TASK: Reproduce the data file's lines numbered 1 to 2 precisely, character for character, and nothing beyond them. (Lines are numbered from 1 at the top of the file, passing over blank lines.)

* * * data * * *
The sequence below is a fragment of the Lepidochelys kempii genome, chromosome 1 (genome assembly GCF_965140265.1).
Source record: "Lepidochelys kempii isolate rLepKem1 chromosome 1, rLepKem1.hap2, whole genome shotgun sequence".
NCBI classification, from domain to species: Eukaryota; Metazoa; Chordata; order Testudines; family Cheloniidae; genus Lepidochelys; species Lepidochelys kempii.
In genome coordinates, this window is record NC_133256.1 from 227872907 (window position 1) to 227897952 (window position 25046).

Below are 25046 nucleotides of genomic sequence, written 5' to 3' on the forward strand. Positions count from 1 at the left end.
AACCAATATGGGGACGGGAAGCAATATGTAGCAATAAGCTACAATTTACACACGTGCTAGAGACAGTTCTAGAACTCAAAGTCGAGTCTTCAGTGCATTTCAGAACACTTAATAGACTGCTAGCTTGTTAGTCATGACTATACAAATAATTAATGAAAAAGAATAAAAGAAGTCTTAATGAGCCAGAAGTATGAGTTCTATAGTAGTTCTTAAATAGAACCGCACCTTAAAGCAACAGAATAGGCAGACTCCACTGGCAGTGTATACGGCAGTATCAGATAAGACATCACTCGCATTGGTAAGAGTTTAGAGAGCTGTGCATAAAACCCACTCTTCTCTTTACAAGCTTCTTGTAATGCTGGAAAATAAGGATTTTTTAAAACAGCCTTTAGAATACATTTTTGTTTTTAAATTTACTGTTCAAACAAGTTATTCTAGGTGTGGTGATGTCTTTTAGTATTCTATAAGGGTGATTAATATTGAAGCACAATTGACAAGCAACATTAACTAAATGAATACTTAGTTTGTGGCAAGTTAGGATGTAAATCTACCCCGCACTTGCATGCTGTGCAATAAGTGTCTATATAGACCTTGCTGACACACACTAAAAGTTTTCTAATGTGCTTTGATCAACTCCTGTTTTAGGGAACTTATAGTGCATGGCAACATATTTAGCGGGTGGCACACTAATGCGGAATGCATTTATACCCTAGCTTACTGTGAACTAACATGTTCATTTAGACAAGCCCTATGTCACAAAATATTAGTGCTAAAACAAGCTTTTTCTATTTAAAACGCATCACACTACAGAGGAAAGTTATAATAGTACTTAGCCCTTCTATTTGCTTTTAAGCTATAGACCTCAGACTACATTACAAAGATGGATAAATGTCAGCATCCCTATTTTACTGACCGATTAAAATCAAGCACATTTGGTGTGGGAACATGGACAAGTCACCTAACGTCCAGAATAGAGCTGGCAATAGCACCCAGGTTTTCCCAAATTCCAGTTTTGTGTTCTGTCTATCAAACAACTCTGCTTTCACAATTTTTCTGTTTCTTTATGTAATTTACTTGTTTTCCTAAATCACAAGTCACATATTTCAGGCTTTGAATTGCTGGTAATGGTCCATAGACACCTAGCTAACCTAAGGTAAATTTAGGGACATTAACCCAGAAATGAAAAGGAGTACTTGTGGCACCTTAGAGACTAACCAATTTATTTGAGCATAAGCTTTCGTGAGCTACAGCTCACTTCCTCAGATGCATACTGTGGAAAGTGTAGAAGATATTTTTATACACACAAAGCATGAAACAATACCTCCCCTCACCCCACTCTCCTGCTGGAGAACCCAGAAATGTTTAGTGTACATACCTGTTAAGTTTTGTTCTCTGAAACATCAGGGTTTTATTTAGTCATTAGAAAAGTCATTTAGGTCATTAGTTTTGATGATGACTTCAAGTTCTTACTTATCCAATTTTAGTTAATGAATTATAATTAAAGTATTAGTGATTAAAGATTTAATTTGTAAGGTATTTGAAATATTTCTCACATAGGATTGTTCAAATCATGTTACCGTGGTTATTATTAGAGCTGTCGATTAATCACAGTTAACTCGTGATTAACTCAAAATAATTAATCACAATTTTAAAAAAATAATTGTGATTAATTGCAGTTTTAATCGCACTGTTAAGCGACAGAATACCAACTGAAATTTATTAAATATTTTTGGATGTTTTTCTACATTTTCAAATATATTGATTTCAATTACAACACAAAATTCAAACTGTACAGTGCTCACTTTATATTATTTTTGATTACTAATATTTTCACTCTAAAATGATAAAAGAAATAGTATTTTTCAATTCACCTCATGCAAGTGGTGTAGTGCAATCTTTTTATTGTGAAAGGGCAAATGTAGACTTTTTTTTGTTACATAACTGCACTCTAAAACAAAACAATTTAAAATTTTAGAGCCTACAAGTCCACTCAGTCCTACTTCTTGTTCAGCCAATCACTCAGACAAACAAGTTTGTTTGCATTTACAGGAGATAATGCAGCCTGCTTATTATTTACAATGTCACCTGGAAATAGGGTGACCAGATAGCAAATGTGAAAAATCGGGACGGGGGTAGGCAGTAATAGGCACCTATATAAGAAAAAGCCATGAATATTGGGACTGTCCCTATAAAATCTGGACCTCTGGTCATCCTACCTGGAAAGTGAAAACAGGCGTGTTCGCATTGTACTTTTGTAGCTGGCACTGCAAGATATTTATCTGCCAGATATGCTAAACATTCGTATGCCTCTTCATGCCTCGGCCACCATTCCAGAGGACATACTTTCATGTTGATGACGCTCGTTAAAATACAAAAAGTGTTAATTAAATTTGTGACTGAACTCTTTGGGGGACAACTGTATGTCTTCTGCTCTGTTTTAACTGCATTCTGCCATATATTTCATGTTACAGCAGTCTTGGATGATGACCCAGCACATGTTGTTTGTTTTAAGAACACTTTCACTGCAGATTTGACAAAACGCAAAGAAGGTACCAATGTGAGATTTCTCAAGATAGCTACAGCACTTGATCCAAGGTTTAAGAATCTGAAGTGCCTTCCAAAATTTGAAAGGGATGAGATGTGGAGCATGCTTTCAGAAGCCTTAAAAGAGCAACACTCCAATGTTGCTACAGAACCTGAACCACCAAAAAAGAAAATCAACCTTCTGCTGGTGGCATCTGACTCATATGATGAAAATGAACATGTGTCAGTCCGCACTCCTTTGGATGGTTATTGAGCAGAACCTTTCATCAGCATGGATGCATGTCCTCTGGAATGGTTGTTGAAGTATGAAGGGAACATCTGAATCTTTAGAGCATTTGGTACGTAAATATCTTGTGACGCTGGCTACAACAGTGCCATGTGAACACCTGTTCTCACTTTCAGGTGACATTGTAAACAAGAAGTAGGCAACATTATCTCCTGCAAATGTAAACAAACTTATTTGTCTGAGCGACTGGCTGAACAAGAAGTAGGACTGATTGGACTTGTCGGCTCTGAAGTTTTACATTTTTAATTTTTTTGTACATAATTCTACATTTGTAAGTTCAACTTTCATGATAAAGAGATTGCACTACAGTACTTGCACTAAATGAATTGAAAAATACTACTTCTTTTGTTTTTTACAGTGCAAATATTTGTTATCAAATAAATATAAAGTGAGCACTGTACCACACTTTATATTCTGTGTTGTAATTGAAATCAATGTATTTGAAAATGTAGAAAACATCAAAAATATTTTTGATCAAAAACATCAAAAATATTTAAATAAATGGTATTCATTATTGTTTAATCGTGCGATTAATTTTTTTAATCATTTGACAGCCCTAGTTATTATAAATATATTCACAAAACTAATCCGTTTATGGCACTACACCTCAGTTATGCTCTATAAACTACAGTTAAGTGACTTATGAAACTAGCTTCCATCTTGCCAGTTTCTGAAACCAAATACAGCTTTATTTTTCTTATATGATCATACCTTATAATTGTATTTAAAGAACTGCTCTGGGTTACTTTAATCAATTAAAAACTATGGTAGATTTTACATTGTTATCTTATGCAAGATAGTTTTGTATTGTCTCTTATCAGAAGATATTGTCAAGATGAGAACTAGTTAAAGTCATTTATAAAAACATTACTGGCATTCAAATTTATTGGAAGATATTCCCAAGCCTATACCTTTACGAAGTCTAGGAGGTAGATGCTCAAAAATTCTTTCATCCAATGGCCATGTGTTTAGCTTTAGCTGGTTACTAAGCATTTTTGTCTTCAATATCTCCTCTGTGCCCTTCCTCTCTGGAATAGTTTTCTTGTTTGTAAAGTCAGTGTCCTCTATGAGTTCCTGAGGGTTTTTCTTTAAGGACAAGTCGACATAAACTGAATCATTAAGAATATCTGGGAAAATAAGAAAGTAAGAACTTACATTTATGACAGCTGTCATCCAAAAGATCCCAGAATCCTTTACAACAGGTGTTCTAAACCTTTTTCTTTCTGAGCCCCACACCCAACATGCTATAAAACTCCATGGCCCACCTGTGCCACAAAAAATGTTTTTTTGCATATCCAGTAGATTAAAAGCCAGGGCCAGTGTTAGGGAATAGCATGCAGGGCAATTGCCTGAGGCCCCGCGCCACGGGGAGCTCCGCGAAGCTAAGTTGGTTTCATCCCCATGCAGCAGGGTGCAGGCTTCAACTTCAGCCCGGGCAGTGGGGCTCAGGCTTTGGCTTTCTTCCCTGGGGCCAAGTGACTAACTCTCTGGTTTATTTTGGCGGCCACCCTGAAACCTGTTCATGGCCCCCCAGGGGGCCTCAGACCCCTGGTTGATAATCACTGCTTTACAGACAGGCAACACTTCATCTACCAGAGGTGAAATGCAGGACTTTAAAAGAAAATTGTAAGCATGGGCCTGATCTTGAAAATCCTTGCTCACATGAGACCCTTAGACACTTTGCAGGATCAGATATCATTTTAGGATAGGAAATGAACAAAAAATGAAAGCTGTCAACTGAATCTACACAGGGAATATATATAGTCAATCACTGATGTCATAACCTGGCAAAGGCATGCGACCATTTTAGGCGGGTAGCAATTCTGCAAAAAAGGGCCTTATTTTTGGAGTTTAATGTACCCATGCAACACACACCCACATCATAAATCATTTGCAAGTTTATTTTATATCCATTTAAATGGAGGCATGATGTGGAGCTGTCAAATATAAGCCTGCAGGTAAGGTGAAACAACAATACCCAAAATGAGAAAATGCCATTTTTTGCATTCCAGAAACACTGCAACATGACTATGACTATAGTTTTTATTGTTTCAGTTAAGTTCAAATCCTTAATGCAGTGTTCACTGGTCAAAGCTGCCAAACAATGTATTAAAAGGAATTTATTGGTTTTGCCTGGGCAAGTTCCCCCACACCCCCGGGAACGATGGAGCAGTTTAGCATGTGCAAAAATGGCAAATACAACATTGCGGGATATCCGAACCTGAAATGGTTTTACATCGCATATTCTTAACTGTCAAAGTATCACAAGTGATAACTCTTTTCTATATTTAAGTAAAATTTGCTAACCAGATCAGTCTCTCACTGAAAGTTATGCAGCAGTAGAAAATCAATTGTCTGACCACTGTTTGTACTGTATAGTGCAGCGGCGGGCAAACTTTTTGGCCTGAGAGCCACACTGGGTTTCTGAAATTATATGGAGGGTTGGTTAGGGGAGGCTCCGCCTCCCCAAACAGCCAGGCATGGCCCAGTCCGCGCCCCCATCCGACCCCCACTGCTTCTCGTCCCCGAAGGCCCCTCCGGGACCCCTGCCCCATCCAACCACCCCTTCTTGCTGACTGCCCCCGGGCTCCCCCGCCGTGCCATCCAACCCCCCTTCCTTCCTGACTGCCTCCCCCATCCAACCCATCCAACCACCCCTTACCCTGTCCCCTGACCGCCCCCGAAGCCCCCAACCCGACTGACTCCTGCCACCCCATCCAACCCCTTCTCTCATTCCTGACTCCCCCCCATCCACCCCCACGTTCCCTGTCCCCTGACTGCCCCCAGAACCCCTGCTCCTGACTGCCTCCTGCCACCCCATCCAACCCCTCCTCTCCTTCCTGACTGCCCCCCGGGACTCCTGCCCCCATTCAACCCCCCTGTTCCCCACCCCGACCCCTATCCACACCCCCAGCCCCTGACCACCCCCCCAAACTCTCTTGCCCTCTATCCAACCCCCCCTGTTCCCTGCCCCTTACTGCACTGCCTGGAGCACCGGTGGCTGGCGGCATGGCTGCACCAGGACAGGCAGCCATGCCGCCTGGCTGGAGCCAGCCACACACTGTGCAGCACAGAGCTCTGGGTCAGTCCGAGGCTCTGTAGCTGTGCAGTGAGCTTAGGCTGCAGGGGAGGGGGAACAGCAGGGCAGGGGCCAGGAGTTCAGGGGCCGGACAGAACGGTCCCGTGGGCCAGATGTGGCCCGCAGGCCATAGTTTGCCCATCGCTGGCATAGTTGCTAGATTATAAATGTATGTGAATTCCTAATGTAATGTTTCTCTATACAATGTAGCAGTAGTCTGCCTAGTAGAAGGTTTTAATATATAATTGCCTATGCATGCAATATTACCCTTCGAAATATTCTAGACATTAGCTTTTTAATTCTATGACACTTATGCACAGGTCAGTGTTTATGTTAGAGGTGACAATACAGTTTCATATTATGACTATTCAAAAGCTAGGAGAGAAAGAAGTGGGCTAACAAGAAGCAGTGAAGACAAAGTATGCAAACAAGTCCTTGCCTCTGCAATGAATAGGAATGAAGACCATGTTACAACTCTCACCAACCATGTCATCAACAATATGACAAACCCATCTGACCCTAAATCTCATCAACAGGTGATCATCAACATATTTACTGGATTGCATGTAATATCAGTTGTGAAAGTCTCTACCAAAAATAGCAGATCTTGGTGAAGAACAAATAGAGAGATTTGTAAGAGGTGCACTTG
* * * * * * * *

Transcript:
The sequence below is a fragment of the Lepidochelys kempii genome, chromosome 1 (genome assembly GCF_965140265.1).
Source record: "Lepidochelys kempii isolate rLepKem1 chromosome 1, rLepKem1.hap2, whole genome shotgun sequence".